Whenever I need a bit of inspiration, for both style, mood and determination, I look to the Almighty Babs. More specifically, the musical comedy from 1968, Funny Girl. I'm not a devoted Barbara Streisand fan, but I did grow up listening to her music -- my mother loves her music -- and as a kid, I remember paging through the original program for the movie (yes, they actually did that back in the day), when it premiered in Los Angeles and my mother dragged my father to see it on a date night. Despite the movie's 1930s-era story, it's 1960's luxe, all the way, from the sky-high hairdos, to the gorgeously wing-tipped eyeliner. Some of the numbers are positively Barbarella, but who cares -- watching it now, it's like a postmodern mashup of all the best parts of the 1930s and 1960s, combined, with the incredible voice and humor of its star.
I caught my first viewing of Funny Girl one night, I think it was on PBS and I couldn't have been more than 13 or 14. They would sometimes show classics late on Friday nights, and I was hooked, the second Babs, as the famous Ziegfield Follies girl, Fanny Brice, shoved that pillow under her wedding gown for her premiere number, setting the theme for the rest of the movie, which is, if you're going to make people laugh, make sure it's with you, not at you -- you're in control of the joke. It's a very, VERY loose adaptation of the life of the real-life comedienne, Fanny Brice, and it mainly focuses on the height of her career and her rollercoaster romance with the dashing professional gambler, Nicky Arnstein, marvelously played by Omar Sharif. Barbara Streisand's portrayal of Fanny Brice is a portrait of gumption. A girl from the Lower East Side who lacks in money but not in talent, ambition and charm, makes her dream of being a celebrated stage performer a reality, and she uses that same gumption to pursue her heart's desire, the gorgeous boy we all know is no good for us, yet we pursue him anyway. I'm inspired by the beautiful costumes and that singular-mindedness of Fanny, even thought it's Hollywoodland magic, and that's why I always watch this movie, again and again. Movies, even musicals, in the 60s are my favorites, mostly because they still had the rich production values of the Golden Era, but with more of a punch. The jokes could be bawdy, the characters could be flawed, and the endings don't have to come out perfectly happy.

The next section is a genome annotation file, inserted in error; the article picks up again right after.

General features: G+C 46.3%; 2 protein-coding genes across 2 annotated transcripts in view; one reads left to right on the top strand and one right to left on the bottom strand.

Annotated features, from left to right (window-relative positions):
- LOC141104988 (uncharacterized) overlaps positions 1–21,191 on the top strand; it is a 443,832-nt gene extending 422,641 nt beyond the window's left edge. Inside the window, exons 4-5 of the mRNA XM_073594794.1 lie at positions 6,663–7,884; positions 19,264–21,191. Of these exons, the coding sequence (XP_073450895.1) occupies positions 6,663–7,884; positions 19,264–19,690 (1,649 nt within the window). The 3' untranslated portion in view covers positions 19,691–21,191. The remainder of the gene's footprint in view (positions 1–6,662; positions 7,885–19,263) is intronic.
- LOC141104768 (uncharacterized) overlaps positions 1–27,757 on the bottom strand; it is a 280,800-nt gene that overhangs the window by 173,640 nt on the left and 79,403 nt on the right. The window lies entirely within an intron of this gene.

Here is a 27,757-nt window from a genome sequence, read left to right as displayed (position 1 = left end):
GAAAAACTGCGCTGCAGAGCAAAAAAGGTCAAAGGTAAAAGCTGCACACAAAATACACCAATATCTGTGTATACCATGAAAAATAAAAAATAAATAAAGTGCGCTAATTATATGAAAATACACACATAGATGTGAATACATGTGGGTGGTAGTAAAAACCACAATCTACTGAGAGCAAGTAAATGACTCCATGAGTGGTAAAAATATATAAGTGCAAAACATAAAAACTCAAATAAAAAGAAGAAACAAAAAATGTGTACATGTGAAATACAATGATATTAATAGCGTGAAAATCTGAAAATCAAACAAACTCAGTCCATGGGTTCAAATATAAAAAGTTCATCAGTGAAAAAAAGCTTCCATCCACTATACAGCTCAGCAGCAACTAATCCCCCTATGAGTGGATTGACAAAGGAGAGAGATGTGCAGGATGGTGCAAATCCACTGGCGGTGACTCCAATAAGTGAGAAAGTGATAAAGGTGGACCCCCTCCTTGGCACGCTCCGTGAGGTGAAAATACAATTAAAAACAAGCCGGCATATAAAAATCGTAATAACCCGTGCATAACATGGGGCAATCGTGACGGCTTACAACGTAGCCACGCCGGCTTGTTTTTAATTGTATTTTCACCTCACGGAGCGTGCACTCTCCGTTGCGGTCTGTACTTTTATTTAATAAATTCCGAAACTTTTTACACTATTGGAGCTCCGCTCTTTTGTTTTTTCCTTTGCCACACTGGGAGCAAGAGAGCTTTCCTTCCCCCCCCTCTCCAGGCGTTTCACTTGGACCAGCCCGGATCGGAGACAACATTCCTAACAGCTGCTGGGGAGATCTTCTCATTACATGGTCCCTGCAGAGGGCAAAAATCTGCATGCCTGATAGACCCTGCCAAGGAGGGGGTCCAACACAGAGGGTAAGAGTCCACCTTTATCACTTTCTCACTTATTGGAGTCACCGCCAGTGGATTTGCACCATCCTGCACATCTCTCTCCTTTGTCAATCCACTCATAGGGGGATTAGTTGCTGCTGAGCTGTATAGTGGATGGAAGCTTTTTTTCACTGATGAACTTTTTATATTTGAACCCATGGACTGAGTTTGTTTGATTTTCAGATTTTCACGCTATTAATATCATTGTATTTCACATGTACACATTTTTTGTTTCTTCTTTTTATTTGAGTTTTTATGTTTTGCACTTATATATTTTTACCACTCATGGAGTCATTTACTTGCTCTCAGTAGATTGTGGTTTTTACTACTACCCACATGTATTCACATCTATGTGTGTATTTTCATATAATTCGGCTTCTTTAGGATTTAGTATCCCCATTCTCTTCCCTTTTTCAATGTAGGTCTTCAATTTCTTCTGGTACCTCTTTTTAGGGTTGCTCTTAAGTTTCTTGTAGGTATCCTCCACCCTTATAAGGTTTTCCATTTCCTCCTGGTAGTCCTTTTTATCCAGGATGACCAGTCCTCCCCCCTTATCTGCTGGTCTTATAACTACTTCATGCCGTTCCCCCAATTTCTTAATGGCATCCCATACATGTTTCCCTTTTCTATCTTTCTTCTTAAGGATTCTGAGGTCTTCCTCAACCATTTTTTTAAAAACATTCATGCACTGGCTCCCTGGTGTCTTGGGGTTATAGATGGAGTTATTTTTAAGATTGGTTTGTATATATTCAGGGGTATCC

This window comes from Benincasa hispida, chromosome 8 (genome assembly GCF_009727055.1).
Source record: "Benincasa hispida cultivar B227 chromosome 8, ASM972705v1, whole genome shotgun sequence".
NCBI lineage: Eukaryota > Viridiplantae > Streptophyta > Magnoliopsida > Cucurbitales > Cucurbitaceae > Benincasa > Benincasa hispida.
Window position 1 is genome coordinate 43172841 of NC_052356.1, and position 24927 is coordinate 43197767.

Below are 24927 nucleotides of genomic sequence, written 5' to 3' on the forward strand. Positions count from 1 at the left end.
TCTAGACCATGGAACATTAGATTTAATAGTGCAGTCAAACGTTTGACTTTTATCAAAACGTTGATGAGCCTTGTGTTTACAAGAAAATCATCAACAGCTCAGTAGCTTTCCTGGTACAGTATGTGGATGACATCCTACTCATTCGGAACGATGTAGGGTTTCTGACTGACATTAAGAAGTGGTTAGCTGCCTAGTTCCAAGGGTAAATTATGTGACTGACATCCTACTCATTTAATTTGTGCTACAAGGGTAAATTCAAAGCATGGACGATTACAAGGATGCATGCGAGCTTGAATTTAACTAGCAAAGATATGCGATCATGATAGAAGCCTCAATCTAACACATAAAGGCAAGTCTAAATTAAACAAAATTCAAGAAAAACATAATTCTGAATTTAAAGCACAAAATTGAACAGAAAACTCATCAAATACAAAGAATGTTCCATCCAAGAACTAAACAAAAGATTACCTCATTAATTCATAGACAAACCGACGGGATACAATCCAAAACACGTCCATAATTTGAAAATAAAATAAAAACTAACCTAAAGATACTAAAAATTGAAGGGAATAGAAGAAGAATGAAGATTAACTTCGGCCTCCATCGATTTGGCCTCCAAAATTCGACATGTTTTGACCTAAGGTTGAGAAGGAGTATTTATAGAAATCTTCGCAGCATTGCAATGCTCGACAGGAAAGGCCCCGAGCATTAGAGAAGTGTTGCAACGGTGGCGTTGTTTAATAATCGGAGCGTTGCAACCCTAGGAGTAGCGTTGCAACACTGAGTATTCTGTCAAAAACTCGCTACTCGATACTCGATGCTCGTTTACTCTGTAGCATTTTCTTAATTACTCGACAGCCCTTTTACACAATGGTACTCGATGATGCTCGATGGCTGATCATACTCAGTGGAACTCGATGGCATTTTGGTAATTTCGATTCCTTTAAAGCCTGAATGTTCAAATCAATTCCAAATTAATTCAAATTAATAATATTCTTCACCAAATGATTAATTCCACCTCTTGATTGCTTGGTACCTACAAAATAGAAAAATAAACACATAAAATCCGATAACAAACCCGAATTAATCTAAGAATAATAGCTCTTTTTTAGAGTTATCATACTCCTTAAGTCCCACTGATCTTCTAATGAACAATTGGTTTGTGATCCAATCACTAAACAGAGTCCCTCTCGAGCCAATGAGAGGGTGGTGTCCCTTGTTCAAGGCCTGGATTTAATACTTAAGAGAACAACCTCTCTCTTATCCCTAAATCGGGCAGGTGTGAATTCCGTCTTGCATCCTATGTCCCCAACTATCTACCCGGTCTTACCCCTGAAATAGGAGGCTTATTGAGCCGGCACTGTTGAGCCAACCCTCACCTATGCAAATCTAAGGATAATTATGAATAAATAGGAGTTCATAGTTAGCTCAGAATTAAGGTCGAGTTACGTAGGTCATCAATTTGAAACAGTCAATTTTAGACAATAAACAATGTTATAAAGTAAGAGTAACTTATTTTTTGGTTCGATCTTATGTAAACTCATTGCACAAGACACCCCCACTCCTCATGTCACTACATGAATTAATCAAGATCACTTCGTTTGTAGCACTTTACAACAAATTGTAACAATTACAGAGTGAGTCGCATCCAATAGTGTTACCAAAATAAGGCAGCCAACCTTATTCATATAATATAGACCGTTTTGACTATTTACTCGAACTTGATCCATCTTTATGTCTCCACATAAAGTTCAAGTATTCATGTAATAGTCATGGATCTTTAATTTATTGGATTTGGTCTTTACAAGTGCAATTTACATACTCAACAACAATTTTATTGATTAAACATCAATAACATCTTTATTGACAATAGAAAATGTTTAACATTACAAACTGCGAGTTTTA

Funny Girl is full of incredible and hilarious musical numbers, staying in line with the "make them laugh with you, not at you" mantra set early on in the film, which makes the final number, Fanny Brice's real-life signature song, My Man, all the more poignant, as it's sung with a broken heart, but suddenly elevated to an anthem for the impossible optimist. It's a Scarlett O' Hara moment of "Tomorrow... is another day," but for the real-life girls out there. The ones who aren't blessed with perfect Barbie smiles. The girls who are smart enough to take the jokes and turn them around to their benefit. And the ones who pick themselves up after every fall, and still manage to keep going.
Jaunty Fine Print: images and video from the film, Funny Girl (1968)